Neil Gaiman is the first author we read on our Twitter book club @1book140. That was back in 2010, when reading groups such as ours were still fledgling experiments in meaningful literary community on the Internet. This month, we're returning to Gaiman with The Ocean at the End of the Lane.
When a seven-year-old boy and his father discover that their stolen car has been used for a suicide next to a local pond, the boy cannot fathom that the pond might be an ocean, or that the powerful and mysterious women who live nearby might be, well, more than they seem. Narrated by the boy grown up, Gaiman's novel is suffused with longing for a childhood home, which is viewed through the sepia lenses of middle age.
Reviewers have been enthralled by how the terror and wonder of childhood unfold in Gaiman's writing. In The Guardian A.S. Byatt writes that the novel is propelled by the "the realisation that parents are not necessarily strong or understanding." On NPR Annalee Newitz notes the absence of reasons for adult kindness in the novel: "None of us even really knows whether the people we became as adults are worth the love and protection given to us when we were too young to repay it in kind. And we have to grow old and die without ever knowing the answer."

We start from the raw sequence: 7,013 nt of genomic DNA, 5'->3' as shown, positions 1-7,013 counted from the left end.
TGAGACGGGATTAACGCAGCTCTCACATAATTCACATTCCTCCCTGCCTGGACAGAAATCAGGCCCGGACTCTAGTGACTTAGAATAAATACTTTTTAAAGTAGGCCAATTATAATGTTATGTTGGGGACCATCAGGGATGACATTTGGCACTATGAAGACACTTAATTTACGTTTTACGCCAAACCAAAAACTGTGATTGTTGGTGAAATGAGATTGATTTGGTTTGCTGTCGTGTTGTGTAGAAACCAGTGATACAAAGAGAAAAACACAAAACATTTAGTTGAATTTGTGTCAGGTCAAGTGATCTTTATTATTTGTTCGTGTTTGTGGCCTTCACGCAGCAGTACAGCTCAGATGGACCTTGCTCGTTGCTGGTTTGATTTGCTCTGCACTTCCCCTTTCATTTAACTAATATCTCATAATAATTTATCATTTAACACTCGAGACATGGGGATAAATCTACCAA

In the four years since Neil participated in a Twitter Q&A and blogged about our group, the social web of books has grown dramatically. Twitter has its own books channel (recently re-invigorated), and Tumblr and many other publications now host book conversations online. I'm excited to reopen Gaiman's writing together once more—it's a bit like going home.
Reading Schedule for The Ocean at the End of The Lane
Out of tradition, I'm sharing a weekly discussion schedule, with the added note that this novel is best savored in long reading sessions.
To participate, follow us at @1book140 and tweet to join the conversation so we know that you're reading along. To avoid spoilers, we spread the conversation across several hashtags. Click on each hashtag to see the conversation at that point in the book:
Week One: Chapters 1-4, using #1b140_1 as a hashtag for your tweets
J. Nathan Matias develops technologies for civic participation, media analytics, and creative learning at the MIT Media Lab and Center for Civic Media. He also helps run @1book140, The Atlantic's Twitter book club.